How to Optimize Long-Form Video Transcripts for SEO: The Wrong Way and the Right Way
Updated: April 30, 2020
Time and again, online video publishers hear about the benefits of short-form video – simple and fun, yet engaging. When video moved online we favored this bite-size format for multiple reasons. Slow bandwidths made it easier to watch shorter videos. Also, from a production standpoint, marketers, media, and businesses were less intimidated by short-form video. After all, it’s far less scary to wade in the shallow end of the video content pool than dive in deep.
For our purposes, anything over 5 minutes is a long-form video. It’s a commitment to watch to completion. Long-form videos, like a webinar, TV show, or recorded event, provide viewers with more in-depth information, adds layers to our stories and are a medium that audiences react to. Recognizing this, advertising dollars have followed. Long-form videos can be quite lucrative with nine out of ten video ads completed. According to a recent Forrester report, video advertising budgets are expected to hit $102.8 billion by the year 2023.
Advertising, content, messaging: these are all considerations for online video. However, determining how online video will be found sometimes gets lost in the details. Numerous online marketing sites speak about SEO and video, and they might even briefly touch on the benefits of transcripts. Rarely, however, do these sites pilot the best way to position your transcripts for maximum impact. In our previous blog, 5 Ways to Utilize Video Transcripts for Short-Form Videos, we outlined several different methods and gave you a glimpse into emerging standards with schema.org and HTML5. As video SEO evolves and strategies still develop, methods need to be customized for differing situations. In this post, we take you through the best means for publishing your valuable long-form video transcripts to lift SEO.
How NOT to Place Your Video Transcript
Avoid placing transcript on the same page as the video
One reason to avoid placing an entire long-form transcript on a video page is that Google is likely to classify your page as a text page rather than a video page. A video page has the advantage of being displayed as a rich snippet with a thumbnail in search results, which drastically increases click-through rates.
Another reason is that a full transcript can slow the page load time, which is a critical new factor in Google’s algorithm. Search engines penalize slow loading pages because they create a bad user experience. Many video producers look to SEOMoz for advice. Their popular “Whiteboard Friday” places the full transcript on the page. Keep in mind however, these are short-form videos, often no more than 7 minutes in duration. Furthermore, while having some supporting text on the page is important for video SEO, a large amount of text dilutes the focus and potency of your keyword strategy. There’s a better way to keep your keyword strategy intact, which we will elaborate on soon.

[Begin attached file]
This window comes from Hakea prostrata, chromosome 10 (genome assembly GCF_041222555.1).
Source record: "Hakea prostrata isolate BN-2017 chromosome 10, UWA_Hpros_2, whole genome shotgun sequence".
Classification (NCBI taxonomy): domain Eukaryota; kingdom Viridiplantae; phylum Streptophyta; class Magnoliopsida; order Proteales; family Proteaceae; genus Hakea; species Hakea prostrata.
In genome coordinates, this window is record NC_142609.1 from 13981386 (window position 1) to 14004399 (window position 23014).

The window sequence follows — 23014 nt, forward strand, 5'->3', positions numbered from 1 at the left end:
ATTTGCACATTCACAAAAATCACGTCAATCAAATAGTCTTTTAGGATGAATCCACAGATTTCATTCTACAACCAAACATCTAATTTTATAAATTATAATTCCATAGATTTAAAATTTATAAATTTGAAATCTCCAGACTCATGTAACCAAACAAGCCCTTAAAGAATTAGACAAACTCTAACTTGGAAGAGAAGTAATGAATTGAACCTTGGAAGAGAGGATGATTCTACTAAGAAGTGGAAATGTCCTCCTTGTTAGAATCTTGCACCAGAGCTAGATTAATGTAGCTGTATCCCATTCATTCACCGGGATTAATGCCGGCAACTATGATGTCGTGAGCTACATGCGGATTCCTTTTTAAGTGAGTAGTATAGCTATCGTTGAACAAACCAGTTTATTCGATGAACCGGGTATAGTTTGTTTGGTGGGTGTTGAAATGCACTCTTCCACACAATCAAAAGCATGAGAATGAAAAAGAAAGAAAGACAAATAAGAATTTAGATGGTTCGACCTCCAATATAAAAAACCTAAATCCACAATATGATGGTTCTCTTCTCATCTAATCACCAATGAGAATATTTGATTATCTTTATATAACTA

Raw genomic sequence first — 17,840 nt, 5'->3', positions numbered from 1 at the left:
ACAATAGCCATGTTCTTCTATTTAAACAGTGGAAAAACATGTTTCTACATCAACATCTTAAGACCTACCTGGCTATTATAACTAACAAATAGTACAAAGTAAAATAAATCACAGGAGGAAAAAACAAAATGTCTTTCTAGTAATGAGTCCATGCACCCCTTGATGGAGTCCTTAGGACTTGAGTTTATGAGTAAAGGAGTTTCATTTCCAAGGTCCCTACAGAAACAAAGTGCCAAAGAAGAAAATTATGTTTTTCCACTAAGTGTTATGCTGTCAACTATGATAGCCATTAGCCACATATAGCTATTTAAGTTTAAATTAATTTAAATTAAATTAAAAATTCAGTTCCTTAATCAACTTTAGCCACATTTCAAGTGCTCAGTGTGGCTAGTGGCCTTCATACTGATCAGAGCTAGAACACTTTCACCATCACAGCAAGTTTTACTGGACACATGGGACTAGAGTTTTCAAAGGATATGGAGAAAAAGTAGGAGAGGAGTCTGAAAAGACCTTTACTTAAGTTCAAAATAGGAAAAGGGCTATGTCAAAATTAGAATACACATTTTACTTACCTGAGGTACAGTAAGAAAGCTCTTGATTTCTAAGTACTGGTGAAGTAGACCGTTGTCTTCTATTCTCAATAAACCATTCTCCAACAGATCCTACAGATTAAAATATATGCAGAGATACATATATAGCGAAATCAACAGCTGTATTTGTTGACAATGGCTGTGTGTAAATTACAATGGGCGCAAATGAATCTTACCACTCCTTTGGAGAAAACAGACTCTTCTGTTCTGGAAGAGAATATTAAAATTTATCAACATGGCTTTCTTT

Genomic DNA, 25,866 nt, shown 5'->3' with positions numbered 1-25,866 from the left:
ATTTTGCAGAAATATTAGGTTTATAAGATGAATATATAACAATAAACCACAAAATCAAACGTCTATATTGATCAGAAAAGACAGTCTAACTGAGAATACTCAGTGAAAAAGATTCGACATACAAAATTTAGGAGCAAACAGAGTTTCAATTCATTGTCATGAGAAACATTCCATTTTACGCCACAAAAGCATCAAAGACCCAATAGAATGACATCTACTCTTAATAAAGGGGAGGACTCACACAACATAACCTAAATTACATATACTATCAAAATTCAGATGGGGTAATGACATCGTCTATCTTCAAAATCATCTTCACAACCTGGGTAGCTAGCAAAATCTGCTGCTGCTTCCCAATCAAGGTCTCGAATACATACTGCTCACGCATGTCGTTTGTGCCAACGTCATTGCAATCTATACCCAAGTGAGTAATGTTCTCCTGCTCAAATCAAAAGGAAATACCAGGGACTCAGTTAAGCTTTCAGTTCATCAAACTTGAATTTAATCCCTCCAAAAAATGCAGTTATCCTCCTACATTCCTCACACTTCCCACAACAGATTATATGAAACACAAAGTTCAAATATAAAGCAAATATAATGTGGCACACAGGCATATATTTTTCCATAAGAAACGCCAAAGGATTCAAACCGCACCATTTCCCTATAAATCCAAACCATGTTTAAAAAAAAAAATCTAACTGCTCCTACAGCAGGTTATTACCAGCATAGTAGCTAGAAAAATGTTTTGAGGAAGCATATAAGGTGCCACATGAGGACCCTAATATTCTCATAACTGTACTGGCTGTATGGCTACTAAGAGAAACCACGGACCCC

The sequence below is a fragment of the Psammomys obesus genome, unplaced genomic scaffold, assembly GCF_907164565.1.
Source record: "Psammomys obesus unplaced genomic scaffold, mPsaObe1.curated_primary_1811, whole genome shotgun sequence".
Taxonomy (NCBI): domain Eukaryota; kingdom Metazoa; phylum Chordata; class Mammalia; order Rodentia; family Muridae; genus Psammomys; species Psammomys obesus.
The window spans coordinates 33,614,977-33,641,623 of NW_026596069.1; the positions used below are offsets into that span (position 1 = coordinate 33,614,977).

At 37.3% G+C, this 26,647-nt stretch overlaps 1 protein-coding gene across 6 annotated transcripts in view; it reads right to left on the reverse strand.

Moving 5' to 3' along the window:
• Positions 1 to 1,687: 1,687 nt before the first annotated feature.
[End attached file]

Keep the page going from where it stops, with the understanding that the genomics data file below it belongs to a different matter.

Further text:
Don’t use <noscript> tags
Why a Long-Form Video Transcript Should Be Placed on Separate Pages
If you have properly set up your video landing page, site visitors should feel like they’re in a video environment (i.e. the video is the primary purpose of the page). It’s important for Google to classify your page as a video page rather than a text page. A video page has the advantage of being displayed as a rich snippet with a thumbnail in search results.
There are two main strategies to get a page classified as a video page. First, the video should be placed prominently at the top of the page. It should be one of the first pieces of content that loads. Also, consider setting up lazy loading to control the order in which content loads on your web page. Second – this is where transcript placement comes in – you should limit the amount of non-video content on your page. If you have too much text or images, Google is more likely to classify the page as a text page rather than a video page. For this reason, we recommend placing your long-form video transcript on a separate page. A simple link below your video player (e.g. “see the full transcript”) is desirable not only from a user experience perspective but also because of the way Google interprets the web page. Seeing several thousand words with a video sends the impression that perhaps the video is not the main point of this page, but supplementary. In sum, Google’s perception of your video page can mean the difference between displaying your search engine results as a prominent video thumbnail versus getting lost in the shuffle of text results.
Why It’s Important to Paginate Long-Form Video Transcripts
In SEO, a keyword strategy is important as Google search bots scan your pages to understand exactly what your site is about. As discussed in a previous blog, on-page SEO elements such as your page title, headings and content should all be focused around specific keywords. Google also looks for text links and uses these words to better understand your page as well as the destination page. These links are particularly important when it comes to your internal site structure. This is important to Google because it enhances the user experience, placing related subject matter in groups.